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'Large-caps, especially with a value bias, are preferable at this stage'

By Puneet Wadhwa
Last updated on: January 07, 2022 11:59 IST
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'If the third wave of Covid infections is as bad as the second one, the market may get very polarised with a preference for blue-chips with low volatility.'

Illustration: Dominic Xavier/Rediff.com

"Retail investors' participation in 2022 could slow down a bit as easy liquidity-driven 'easy money' trade is less likely to repeat, reducing the activity of short-term traders and speculators," Jigar Shah, CEO, Kim Eng Securities India, tells Puneet Wadhwa/Business Standard.

 

With the US Fed stance now clear, how do you see global financial markets playing out over the next year?

The US Fed policy action would be replicated by all other central banks, sooner or later.

The signs of liquidity tightening and rate increase are palpable.

Earnings forecasts are not fully pricing in the risk from higher interest rates and continued commodity price inflation.

The wage inflation is catching up, too, which may build pressure on earnings across sectors, especially the service sector, which forms a bigger slice of the economy in India.

How do you see the Indian markets doing over the next 12 months?

Our Nifty50 target is 14,700, based on a one-year forward P/E ratio of 20x, a 10 per cent premium over the long-term average.

Broad-based earnings growth could be challenging.

There is a risk in both earnings disappointment and P/E derating.

If the third wave of Covid infections is as bad as the second one, the market may get very polarised with a preference for blue-chips with low volatility.

There are, however, many bottom-up opportunities and themes to consider for the long term.

Do you see stock returns getting more polarised?

Amid several uncertainties, equity flows would preferably get parked into sectors with stronger consistency and quality of earnings or specific catalysts/tailwinds.

We continue to prefer IT services, telecom and telecom ancillaries, tractors, pharmaceutical/health care, and consumer businesses.

Businesses with a specific focus and superior strategy on sustainability/ESG can witness growing investor interest and allocations (both local and global).

Areas such as renewables, recycling, circular economy, green hydrogen, decarbonisation, and energy efficiency are likely to grow faster and companies championing these themes with innovative products/services will deliver superior growth.

Will the large-cap universe be a safer option now?

As extra liquidity in the market reduces, small-caps below $500 million in size can see some derating.

Many stocks of firms in the $200 million to $2 billion range have undergone sharp correction from their highs, but there is more scope in case of an earnings disappointment.

Select small and mid-caps with high quality of governance, earnings, and no controversies can find a place in institutional portfolios.

Large-caps, especially those with a value bias, are preferable at this stage.

There is a lot of expectation built in that India can be included in major bond indices in 2022. Do you see this materialising?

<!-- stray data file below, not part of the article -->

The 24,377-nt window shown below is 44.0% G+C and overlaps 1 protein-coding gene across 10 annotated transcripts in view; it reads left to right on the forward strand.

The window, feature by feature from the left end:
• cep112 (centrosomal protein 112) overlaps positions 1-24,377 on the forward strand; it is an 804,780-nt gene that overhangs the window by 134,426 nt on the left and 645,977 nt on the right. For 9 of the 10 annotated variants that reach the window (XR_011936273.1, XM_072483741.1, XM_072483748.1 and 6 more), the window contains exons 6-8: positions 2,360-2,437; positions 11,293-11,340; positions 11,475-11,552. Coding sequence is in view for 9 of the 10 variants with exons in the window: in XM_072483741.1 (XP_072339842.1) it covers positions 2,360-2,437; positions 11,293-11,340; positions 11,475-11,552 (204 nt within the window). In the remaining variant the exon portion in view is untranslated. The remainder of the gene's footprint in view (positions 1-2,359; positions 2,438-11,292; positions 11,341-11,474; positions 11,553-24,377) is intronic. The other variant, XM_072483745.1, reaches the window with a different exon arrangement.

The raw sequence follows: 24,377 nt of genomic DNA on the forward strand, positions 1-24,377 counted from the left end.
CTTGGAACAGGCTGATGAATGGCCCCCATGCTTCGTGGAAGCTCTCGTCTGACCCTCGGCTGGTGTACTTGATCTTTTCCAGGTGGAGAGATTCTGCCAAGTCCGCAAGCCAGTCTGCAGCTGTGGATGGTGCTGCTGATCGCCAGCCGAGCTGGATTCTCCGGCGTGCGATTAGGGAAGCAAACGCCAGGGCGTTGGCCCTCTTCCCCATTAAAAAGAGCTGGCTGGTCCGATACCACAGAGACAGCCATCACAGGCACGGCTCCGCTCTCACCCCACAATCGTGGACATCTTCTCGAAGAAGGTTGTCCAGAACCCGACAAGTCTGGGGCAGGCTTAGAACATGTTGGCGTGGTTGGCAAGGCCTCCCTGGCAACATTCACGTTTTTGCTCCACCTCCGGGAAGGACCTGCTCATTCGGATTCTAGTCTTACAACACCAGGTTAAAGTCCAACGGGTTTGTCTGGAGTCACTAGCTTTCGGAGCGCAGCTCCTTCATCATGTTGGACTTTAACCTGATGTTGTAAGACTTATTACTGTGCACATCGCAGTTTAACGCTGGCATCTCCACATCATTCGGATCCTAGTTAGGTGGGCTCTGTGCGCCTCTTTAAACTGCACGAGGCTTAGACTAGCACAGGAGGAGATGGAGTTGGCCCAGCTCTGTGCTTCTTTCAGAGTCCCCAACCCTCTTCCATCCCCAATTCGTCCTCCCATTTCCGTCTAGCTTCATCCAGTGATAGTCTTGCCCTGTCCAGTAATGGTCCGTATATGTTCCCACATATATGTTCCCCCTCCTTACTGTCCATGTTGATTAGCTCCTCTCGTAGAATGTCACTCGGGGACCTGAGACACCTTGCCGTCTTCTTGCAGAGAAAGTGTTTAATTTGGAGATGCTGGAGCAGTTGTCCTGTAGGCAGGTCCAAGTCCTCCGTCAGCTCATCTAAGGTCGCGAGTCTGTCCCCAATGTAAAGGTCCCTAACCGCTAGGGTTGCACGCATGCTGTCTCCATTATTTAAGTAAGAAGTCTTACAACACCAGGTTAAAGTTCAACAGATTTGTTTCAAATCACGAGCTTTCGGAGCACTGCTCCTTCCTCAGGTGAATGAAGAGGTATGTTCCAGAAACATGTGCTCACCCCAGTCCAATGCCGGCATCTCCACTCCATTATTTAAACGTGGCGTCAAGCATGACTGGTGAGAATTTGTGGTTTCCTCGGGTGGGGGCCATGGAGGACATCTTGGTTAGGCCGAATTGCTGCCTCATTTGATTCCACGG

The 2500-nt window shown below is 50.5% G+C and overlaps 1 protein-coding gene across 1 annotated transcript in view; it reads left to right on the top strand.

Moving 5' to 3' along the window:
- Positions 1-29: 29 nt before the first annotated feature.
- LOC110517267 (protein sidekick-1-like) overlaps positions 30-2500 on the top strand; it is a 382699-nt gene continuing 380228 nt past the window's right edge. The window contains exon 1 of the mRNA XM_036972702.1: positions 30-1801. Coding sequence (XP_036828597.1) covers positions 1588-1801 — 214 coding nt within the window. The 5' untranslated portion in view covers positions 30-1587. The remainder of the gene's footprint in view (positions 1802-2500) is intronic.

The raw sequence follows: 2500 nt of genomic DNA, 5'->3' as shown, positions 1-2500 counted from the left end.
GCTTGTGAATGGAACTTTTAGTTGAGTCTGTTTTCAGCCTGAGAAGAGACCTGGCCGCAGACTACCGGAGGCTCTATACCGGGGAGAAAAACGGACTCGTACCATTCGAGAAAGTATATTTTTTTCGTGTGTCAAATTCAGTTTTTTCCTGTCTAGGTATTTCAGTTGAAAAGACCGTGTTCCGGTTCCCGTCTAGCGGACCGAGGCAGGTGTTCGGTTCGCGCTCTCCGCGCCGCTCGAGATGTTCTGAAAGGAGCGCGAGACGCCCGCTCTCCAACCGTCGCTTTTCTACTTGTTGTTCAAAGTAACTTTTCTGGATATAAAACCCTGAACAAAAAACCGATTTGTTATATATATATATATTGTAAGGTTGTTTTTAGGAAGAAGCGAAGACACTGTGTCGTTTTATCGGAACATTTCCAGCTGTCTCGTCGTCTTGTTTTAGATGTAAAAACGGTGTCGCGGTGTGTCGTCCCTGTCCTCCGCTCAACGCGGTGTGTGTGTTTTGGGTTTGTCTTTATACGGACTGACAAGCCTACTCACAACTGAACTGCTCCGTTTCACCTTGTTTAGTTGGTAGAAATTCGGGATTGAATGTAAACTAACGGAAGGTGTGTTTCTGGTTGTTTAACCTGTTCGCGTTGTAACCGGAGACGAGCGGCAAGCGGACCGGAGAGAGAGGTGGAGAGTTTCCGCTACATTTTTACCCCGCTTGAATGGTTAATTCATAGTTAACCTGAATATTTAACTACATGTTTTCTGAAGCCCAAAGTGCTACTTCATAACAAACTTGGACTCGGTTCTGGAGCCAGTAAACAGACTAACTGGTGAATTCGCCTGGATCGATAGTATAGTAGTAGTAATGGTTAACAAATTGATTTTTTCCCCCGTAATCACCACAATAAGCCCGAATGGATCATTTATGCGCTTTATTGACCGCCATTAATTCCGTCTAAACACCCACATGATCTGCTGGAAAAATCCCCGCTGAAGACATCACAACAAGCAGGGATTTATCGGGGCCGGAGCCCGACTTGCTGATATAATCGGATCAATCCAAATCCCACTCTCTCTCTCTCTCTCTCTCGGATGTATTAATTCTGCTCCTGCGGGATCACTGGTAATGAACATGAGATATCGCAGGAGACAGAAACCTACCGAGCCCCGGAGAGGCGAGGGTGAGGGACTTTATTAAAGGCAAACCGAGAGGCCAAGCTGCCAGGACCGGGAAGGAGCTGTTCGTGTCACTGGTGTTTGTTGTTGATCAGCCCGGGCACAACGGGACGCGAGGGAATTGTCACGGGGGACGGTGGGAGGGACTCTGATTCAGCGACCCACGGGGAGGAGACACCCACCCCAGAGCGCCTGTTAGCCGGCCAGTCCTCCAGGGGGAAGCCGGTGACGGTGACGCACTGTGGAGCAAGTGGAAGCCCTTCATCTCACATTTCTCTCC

This is anticipated for quite some time and is perhaps delayed owing to the pandemic.

If India is included in the global bond index, inflows could be $20 billion-$25 billion annually.

However, bond investors will require a well-controlled fiscal deficit, low inflation, and stable currency.

These factors remain dynamic, but inclusion in the global bond index will certainly be a positive and instil good overall discipline.

Are valuations and economic progress enticing enough for foreign investors to prefer India over other emerging markets?

As of now, we are witnessing significant outflows on the lines of other EMs, but India has always been a favourite of foreign investors due to: a. Size of the market and its potential growth; b. Variety of stocks/sectors to choose from; c. Several high-quality management with a track record of delivering solid financial performance and value creation.

Foreign inflows could be lumpy and big once the threat of the third wave is over and the path for economy/earnings recovery is clearer.

Can retail investors's enthusiasm for the markets continue at the same pace in 2022?

The retail investor boom was driven by the ease of technology and work from home during the pandemic.

This coincided well with 'easy liquidity' and 'easy returns' in the past 12-15 months.

It has been across asset classes, including cryptos and commodity trading.

Retail investors' participation in 2022 could slow down a bit as easy liquidity-driven 'easy money' trade is less likely to repeat, reducing the activity of short-term traders and speculators.

Historically, the peak of bull markets attracted maximum investors and funds, and vice versa.

How do you see India Inc's earnings shape up?

The consensus earnings growth forecast is around 20 per cent for the next year and appears a challenging task.

Downgrades may happen because there will be pressure from continued high commodity prices, wage inflation, and rising interest rates.

All these could be passed on only with a lag.

Additional trouble could come if the third wave (of Covid) materialises, slowing the credit growth and economic recovery and affecting asset quality.

Feature Presentation: Aslam Hunani/Rediff.com

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